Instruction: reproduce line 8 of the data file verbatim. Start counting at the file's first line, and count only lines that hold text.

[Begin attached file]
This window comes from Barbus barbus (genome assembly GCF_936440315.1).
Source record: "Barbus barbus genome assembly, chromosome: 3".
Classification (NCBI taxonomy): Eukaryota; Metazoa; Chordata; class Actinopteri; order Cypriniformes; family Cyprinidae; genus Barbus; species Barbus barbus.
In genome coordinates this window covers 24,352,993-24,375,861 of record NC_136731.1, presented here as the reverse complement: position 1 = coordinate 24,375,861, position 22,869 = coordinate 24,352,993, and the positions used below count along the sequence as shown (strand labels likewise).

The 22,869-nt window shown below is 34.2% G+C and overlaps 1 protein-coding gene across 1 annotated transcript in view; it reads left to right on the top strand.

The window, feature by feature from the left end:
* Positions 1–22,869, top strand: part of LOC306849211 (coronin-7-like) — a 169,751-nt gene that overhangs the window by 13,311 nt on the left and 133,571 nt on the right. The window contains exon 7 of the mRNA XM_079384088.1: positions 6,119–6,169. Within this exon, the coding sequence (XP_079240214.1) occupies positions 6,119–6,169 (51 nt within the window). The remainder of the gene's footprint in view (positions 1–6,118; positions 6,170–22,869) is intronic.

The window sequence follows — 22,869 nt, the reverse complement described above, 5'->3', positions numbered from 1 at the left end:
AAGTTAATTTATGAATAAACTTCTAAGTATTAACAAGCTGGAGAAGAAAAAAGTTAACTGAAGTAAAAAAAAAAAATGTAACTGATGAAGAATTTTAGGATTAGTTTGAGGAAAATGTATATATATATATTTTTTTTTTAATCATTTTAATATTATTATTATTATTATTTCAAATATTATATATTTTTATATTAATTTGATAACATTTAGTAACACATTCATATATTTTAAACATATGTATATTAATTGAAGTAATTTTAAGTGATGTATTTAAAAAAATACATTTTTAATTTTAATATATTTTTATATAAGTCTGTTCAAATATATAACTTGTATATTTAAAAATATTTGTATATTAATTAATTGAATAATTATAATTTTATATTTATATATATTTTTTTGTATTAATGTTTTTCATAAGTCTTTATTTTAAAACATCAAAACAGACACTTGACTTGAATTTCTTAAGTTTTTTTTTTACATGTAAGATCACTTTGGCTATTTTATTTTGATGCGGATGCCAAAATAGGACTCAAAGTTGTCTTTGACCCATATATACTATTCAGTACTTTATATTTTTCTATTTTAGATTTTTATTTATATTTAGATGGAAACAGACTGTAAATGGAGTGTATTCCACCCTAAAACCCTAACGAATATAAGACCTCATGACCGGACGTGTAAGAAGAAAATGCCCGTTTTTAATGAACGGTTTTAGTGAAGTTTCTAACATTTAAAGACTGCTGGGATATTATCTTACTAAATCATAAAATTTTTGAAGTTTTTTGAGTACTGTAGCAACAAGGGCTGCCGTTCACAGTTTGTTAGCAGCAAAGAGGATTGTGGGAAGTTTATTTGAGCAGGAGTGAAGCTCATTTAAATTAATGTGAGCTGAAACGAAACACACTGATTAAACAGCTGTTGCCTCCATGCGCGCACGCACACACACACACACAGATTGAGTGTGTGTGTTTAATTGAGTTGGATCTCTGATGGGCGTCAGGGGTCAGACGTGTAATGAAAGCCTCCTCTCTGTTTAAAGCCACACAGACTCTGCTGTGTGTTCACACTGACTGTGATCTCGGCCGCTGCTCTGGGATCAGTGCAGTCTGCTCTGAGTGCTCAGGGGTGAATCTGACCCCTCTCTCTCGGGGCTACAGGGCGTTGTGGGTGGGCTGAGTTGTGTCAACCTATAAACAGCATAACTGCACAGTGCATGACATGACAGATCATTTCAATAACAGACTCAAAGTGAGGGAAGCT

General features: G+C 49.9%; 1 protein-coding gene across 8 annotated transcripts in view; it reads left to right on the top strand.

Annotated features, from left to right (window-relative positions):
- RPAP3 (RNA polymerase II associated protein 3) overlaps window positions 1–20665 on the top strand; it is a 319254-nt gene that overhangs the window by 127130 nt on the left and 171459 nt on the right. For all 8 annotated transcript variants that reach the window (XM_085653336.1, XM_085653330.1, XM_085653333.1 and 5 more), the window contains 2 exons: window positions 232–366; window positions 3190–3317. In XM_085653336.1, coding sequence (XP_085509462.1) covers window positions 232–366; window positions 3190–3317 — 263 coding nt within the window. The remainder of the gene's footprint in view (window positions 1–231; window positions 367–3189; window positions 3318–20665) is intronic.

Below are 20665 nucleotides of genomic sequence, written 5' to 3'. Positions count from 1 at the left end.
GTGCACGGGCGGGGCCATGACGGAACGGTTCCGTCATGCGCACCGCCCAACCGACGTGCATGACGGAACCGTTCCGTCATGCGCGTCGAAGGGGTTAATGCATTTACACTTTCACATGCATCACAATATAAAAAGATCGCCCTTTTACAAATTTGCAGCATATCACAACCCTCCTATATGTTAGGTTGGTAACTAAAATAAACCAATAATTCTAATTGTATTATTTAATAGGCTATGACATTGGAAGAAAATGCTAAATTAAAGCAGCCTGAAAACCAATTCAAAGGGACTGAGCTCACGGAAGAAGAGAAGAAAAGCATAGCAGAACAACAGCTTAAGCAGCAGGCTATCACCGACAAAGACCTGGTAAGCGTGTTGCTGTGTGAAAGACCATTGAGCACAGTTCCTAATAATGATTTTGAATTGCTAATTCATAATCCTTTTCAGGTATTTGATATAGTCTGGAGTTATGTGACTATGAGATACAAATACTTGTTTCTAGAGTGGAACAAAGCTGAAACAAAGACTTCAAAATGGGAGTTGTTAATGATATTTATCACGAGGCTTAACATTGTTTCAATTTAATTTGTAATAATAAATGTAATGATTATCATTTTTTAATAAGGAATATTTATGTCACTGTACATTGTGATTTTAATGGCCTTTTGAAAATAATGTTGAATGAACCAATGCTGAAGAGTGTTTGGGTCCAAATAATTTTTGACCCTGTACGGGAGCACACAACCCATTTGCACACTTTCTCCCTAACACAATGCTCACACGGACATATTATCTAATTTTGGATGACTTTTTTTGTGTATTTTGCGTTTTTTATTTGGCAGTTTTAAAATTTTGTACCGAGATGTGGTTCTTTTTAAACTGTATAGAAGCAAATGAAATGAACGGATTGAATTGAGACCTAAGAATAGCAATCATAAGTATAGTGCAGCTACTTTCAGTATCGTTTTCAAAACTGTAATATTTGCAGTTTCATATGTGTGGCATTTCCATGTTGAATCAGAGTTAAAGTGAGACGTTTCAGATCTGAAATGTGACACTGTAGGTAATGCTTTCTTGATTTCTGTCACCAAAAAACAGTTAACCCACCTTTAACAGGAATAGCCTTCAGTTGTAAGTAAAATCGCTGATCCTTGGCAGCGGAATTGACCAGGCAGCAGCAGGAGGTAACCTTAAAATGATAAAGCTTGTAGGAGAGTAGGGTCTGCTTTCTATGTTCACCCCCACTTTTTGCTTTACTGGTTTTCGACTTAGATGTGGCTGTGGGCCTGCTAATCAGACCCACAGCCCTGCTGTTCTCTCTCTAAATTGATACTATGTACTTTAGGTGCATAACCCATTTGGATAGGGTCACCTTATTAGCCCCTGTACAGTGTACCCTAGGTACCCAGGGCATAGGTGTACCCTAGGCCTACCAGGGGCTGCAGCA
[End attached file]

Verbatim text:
The window sequence follows — 22,869 nt, the reverse complement described above, 5'->3', positions numbered from 1 at the left end: